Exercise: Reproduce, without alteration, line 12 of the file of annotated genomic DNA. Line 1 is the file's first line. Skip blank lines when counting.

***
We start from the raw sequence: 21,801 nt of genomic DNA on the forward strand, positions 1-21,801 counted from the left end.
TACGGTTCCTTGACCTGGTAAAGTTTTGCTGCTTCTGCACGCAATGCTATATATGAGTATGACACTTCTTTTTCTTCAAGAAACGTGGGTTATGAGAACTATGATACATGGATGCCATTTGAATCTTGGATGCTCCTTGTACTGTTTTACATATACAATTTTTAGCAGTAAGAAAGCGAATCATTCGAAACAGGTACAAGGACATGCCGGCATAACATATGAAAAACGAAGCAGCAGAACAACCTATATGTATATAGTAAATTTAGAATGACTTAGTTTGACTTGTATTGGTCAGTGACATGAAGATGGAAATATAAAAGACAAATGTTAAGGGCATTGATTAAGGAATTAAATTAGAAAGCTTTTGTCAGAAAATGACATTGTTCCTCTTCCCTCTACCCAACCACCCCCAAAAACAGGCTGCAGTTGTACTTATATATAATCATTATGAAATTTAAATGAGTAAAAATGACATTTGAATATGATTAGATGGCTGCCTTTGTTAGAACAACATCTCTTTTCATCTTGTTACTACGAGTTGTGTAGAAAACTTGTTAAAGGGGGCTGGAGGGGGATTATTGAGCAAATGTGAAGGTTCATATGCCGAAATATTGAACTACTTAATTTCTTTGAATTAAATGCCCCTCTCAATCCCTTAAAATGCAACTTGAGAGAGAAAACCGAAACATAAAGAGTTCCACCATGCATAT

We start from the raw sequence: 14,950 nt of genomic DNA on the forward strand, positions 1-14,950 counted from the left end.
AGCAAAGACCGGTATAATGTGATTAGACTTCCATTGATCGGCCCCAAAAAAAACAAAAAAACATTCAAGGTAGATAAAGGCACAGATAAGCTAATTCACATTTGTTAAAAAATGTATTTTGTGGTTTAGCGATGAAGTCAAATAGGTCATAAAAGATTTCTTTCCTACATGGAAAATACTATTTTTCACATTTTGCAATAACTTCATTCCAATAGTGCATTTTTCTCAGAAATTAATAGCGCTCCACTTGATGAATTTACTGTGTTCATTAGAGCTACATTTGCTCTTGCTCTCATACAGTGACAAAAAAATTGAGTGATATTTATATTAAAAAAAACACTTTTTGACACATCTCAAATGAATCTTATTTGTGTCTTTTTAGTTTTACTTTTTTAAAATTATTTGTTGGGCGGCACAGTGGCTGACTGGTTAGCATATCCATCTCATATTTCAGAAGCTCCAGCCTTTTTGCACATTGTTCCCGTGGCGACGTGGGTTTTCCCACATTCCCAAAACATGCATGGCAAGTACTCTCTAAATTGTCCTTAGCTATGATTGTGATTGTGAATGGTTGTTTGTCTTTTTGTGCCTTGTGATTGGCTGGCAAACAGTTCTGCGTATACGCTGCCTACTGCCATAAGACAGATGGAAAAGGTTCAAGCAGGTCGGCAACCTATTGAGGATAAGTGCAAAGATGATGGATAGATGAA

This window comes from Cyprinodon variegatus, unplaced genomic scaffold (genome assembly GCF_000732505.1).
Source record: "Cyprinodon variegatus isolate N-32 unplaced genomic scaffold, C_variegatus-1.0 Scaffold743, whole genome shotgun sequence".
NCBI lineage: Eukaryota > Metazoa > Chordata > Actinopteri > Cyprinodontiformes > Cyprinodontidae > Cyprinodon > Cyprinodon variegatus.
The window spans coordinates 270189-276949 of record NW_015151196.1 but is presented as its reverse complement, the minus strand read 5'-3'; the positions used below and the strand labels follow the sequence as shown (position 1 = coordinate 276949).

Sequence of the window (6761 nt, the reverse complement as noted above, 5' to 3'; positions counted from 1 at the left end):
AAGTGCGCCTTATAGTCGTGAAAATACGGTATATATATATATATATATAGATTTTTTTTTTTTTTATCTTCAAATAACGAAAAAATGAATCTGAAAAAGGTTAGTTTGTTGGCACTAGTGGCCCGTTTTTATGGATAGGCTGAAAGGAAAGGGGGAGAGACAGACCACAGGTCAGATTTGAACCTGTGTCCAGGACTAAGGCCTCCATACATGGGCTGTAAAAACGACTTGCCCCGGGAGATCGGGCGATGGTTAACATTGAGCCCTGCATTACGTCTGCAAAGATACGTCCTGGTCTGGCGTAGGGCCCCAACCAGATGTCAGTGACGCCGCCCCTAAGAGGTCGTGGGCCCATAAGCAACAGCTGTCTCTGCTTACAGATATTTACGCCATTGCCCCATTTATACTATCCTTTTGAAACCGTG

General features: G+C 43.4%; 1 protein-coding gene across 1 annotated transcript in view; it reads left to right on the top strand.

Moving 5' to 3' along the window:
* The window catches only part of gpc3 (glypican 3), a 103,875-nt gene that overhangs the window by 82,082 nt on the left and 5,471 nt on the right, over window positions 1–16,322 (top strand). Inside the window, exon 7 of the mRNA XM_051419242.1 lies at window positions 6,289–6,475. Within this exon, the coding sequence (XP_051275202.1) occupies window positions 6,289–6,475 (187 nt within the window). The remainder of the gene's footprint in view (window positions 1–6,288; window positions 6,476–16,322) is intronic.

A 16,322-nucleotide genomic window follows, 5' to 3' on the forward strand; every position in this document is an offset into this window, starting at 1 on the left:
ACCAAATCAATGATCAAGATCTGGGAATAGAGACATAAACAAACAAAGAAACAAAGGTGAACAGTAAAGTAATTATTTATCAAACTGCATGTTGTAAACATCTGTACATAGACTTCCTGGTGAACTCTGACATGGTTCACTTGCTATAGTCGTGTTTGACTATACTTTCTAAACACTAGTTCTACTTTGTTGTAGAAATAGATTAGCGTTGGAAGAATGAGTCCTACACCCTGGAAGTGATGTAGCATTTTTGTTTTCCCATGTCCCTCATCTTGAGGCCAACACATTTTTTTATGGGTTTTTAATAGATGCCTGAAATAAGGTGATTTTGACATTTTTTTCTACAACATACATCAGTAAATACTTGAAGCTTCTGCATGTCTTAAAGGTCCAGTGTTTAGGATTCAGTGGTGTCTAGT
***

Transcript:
Moving 5' to 3' along the window: